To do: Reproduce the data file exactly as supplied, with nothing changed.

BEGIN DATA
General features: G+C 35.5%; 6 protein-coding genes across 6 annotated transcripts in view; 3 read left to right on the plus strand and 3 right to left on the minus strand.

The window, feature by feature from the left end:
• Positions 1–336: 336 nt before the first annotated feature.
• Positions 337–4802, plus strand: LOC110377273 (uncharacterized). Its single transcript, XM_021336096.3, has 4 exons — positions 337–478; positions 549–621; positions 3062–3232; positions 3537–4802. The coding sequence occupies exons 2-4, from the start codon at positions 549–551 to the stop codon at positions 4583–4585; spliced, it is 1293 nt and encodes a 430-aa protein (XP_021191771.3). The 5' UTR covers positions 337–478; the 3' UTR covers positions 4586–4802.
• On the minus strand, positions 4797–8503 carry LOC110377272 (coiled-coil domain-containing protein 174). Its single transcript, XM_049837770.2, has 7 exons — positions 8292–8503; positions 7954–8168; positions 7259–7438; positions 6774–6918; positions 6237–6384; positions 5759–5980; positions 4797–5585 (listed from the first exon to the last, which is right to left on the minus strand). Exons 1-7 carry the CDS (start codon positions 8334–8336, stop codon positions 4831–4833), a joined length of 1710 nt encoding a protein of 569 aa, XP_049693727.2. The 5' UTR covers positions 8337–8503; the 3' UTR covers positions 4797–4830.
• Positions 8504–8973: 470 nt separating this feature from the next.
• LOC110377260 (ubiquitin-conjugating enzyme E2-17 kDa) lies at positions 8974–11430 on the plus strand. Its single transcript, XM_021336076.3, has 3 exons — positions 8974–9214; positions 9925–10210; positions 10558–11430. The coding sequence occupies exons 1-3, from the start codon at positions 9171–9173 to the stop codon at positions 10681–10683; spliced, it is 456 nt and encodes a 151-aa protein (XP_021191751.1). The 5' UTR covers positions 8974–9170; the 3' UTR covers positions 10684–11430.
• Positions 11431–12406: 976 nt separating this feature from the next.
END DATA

General features: G+C 35.5%; 6 protein-coding genes across 6 annotated transcripts in view; 3 read left to right on the plus strand and 3 right to left on the minus strand.

The window, feature by feature from the left end:
• Positions 1–336: 336 nt before the first annotated feature.
• Positions 337–4802, plus strand: LOC110377273 (uncharacterized). Its single transcript, XM_021336096.3, has 4 exons — positions 337–478; positions 549–621; positions 3062–3232; positions 3537–4802. The coding sequence occupies exons 2-4, from the start codon at positions 549–551 to the stop codon at positions 4583–4585; spliced, it is 1293 nt and encodes a 430-aa protein (XP_021191771.3). The 5' UTR covers positions 337–478; the 3' UTR covers positions 4586–4802.
• On the minus strand, positions 4797–8503 carry LOC110377272 (coiled-coil domain-containing protein 174). Its single transcript, XM_049837770.2, has 7 exons — positions 8292–8503; positions 7954–8168; positions 7259–7438; positions 6774–6918; positions 6237–6384; positions 5759–5980; positions 4797–5585 (listed from the first exon to the last, which is right to left on the minus strand). Exons 1-7 carry the CDS (start codon positions 8334–8336, stop codon positions 4831–4833), a joined length of 1710 nt encoding a protein of 569 aa, XP_049693727.2. The 5' UTR covers positions 8337–8503; the 3' UTR covers positions 4797–4830.
• Positions 8504–8973: 470 nt separating this feature from the next.
• LOC110377260 (ubiquitin-conjugating enzyme E2-17 kDa) lies at positions 8974–11430 on the plus strand. Its single transcript, XM_021336076.3, has 3 exons — positions 8974–9214; positions 9925–10210; positions 10558–11430. The coding sequence occupies exons 1-3, from the start codon at positions 9171–9173 to the stop codon at positions 10681–10683; spliced, it is 456 nt and encodes a 151-aa protein (XP_021191751.1). The 5' UTR covers positions 8974–9170; the 3' UTR covers positions 10684–11430.
• Positions 11431–12406: 976 nt separating this feature from the next.